In thesis
1. Biomolecular Aspects of Flexor Tendon Healing
Open this publication in new window or tab >>Biomolecular Aspects of Flexor Tendon Healing
2010 (English)Doctoral thesis, comprehensive summary (Other academic)
Abstract [en]

Flexor tendon injuries in zone II of the hand (i.e. between the distal volar crease and the distal interphalangeal joint) can be costly for both the afflicted individual and society because of the high cost of a long rehabilitation period, complicated by tendon ruptures or scarring with adhesion formation, causing impaired range of motion. The aim of the present thesis was to characterize more fully the deep flexor tendon, the tendon sheath and their response to injury in a rabbit model in order to find potential targets to improve the outcome of repair.

The intrasynovial rabbit deep flexor tendon differed from the extrasynovial peroneus tendon in the expression of collagens and transforming growth factor-β1 gene expression. Differences were also found in collagen III and proteoglycans between regions of the flexor tendon subjected to either compressive or tensile load.

After laceration and subsequent repair of the flexor tendon, a shift in collagen gene expression from type I to type III occurred. Proteoglycans were generally increased with the notable exception of decorin, a potential inhibitor of the profibrotic transforming growth factor-β1 which was markedly increased during the first two weeks after repair in tendon tissue but remained unaltered in the sheaths. Both vascular endothelial growth factor and basic fibroblast growth factor mRNA levels remained essentially unaltered, whereas insulin-like growth factor-1 increased later in the healing process, suggesting potential beneficial effects of exogenous addition, increasing tendon strength through stimulating tenocyte proliferation and collagen synthesis.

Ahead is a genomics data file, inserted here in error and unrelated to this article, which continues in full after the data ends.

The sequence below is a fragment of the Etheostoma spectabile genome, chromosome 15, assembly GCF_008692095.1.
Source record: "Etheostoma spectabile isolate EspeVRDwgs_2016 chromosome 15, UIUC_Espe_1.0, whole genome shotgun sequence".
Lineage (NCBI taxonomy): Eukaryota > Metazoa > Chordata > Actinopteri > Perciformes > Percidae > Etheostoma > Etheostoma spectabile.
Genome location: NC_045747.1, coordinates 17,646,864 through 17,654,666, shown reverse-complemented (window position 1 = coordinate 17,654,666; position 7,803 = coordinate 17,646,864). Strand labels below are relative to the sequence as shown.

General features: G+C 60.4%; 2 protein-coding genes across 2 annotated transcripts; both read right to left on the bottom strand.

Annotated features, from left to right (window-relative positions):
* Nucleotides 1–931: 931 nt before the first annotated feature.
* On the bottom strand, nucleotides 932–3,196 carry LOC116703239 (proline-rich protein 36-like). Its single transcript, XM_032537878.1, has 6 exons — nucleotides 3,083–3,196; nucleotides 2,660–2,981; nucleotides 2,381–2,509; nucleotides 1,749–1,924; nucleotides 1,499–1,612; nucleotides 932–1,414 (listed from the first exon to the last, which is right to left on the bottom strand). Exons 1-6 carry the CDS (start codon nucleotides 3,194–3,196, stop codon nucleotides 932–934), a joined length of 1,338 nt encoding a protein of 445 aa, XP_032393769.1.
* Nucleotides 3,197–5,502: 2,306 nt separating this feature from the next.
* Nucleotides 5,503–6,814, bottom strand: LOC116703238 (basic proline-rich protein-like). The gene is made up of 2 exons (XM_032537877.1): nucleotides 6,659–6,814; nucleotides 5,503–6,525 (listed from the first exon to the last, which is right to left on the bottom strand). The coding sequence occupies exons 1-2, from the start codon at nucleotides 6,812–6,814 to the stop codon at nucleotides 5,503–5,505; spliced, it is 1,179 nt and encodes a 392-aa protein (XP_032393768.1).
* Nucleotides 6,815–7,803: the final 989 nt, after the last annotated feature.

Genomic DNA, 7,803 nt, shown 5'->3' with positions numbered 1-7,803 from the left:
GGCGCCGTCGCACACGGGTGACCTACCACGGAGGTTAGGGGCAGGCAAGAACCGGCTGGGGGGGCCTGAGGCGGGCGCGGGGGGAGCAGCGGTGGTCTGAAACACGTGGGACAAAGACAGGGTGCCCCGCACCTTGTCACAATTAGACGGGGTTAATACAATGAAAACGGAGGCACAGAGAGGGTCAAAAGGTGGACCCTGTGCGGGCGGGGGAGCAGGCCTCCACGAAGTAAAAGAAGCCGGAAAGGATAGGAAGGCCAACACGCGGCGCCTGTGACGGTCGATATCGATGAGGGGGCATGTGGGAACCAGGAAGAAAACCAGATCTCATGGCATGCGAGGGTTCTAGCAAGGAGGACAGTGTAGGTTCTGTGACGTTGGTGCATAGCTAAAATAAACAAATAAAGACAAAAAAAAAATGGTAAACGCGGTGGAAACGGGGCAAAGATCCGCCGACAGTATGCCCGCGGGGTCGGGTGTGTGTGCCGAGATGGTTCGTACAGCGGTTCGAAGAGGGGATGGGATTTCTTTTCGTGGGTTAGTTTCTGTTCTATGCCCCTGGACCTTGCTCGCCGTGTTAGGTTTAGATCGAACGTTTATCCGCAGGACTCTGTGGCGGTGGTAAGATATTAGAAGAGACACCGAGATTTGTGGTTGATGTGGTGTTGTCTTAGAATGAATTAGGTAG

Matrix metalloproteinase-13 mRNA levels increased and remained high in both tendon and sheath, whereas there was only a transient increase of matrix metalloproteinase-3 mRNA in tendon. We could also demonstrate a significant increase of the proportion of myofibroblasts, mast cells and neuropeptide containing nerve fibers in the healing tendon tissue, all components of the profibrotic myofibroblast-mast cell-neuropeptide pathway.

Place, publisher, year, edition, pages
Uppsala: Acta Universitatis Upsaliensis, 2010. 59 p.
Series
Digital Comprehensive Summaries of Uppsala Dissertations from the Faculty of Medicine, ISSN 1651-6206 ; 544
Keyword
Flexor tendon healing, Growth factor, Metalloproteinase, Collagen, Proteoglycan, Myofibroblast, Hyaluronan synthase, Mast cell
National Category
Surgery
Research subject
Orthopaedics
Identifiers
urn:nbn:se:uu:diva-120304 (URN)978-91-554-7762-2 (ISBN)
Public defence
2010-05-06, Robergsalen, Ing. 40, Akademiska sjukhuset, Uppsala, 13:15 (Swedish)
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Biomolecular aspects of flexor tendon healing
Available from: 2010-04-15 Created: 2010-03-11 Last updated: 2010-04-16